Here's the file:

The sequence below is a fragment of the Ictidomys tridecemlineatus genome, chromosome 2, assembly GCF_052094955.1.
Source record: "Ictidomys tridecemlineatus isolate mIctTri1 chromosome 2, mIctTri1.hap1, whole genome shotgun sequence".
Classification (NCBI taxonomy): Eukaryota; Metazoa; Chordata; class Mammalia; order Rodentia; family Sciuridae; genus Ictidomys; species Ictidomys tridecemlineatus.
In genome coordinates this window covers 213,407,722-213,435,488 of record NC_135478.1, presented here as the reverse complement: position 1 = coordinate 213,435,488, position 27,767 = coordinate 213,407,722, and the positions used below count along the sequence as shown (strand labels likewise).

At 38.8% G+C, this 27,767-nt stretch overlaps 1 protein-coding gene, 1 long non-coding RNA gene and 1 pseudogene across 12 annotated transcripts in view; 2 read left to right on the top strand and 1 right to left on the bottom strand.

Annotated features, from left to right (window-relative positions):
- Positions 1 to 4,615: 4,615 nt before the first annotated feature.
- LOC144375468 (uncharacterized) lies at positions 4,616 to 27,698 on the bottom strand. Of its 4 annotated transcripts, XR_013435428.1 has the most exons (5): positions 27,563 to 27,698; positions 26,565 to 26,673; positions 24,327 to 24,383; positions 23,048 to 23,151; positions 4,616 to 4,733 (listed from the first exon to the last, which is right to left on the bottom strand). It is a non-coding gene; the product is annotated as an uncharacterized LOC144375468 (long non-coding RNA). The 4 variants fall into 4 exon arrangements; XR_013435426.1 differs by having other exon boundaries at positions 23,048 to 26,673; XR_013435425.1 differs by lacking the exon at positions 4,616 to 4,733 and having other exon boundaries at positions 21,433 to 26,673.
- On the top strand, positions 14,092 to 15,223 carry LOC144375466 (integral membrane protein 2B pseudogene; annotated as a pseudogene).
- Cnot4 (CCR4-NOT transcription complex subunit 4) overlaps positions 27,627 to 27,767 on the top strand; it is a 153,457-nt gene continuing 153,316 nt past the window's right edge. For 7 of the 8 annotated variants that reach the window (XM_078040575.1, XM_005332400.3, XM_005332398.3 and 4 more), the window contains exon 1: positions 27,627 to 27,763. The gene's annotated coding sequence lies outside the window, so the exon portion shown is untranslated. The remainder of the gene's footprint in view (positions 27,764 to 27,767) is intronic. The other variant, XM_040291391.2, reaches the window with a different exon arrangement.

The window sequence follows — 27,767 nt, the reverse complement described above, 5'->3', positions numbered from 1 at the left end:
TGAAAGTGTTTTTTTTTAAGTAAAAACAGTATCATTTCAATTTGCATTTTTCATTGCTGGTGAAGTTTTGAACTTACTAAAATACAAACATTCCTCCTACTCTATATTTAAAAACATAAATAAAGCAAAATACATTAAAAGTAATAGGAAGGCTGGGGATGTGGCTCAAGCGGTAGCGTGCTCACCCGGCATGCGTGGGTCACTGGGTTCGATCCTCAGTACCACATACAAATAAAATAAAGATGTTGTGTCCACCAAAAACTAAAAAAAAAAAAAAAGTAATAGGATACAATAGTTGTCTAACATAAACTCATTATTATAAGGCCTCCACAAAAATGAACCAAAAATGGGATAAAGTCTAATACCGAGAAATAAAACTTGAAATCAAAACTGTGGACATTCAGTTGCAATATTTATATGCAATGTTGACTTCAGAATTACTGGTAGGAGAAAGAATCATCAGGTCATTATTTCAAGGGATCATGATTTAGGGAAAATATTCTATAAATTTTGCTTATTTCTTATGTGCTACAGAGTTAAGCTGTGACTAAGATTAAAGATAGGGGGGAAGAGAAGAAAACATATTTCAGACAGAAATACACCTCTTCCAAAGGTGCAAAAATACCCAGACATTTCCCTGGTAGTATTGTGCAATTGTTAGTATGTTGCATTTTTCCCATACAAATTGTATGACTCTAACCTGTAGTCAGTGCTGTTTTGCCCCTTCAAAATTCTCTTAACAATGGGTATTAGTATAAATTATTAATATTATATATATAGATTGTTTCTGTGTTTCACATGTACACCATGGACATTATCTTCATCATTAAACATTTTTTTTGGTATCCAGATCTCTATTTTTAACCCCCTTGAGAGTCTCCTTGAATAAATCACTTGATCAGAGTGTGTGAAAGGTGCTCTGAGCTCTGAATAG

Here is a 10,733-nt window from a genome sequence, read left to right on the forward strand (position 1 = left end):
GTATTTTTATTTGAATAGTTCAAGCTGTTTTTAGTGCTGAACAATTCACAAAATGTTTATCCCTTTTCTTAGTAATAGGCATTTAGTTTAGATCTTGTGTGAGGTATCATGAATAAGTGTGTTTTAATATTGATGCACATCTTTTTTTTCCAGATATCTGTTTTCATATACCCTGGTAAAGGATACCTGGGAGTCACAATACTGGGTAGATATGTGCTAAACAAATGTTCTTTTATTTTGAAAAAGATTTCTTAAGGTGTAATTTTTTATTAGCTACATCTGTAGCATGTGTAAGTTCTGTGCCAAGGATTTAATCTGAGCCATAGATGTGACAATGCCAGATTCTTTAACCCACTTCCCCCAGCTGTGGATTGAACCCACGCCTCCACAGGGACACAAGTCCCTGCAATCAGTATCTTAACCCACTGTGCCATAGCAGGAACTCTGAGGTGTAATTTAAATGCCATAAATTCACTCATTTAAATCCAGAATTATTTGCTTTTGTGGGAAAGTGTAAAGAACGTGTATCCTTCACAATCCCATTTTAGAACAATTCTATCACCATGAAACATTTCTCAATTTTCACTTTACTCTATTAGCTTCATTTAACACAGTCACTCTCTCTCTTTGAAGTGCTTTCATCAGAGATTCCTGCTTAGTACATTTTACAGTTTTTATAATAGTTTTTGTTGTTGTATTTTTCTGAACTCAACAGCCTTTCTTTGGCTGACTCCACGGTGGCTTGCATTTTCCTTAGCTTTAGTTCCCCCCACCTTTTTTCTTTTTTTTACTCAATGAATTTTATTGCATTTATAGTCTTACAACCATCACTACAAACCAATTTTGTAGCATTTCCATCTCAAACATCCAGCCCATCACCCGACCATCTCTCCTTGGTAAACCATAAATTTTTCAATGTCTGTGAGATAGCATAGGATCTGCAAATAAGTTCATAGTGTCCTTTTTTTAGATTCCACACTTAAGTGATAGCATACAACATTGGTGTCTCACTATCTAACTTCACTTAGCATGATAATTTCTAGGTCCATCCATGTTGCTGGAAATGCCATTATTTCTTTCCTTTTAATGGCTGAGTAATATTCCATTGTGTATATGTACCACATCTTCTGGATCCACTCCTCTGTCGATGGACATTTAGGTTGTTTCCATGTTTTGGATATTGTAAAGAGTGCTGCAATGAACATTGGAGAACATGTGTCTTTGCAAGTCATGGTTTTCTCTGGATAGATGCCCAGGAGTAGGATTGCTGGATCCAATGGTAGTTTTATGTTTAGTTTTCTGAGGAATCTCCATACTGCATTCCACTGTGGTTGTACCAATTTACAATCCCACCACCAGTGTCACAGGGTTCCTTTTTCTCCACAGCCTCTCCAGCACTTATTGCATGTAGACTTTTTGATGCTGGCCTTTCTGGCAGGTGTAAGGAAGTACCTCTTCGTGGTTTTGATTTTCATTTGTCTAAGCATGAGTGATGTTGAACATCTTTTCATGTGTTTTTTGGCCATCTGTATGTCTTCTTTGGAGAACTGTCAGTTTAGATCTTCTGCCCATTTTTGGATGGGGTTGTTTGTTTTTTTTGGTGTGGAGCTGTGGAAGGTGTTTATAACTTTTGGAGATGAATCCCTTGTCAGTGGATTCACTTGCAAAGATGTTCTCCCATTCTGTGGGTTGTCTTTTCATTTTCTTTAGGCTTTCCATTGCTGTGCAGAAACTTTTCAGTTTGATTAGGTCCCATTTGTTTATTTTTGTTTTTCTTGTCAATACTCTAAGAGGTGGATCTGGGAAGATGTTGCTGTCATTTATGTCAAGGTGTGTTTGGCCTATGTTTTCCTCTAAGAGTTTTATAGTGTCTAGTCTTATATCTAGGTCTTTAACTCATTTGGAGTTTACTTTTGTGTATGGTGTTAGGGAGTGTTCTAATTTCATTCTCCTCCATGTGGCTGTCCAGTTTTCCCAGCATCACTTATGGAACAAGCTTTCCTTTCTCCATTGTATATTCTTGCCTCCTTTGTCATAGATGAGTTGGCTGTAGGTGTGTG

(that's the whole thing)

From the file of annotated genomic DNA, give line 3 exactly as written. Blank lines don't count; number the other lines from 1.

Classification (NCBI taxonomy): Eukaryota; Metazoa; Chordata; class Mammalia; order Rodentia; family Sciuridae; genus Ictidomys; species Ictidomys tridecemlineatus.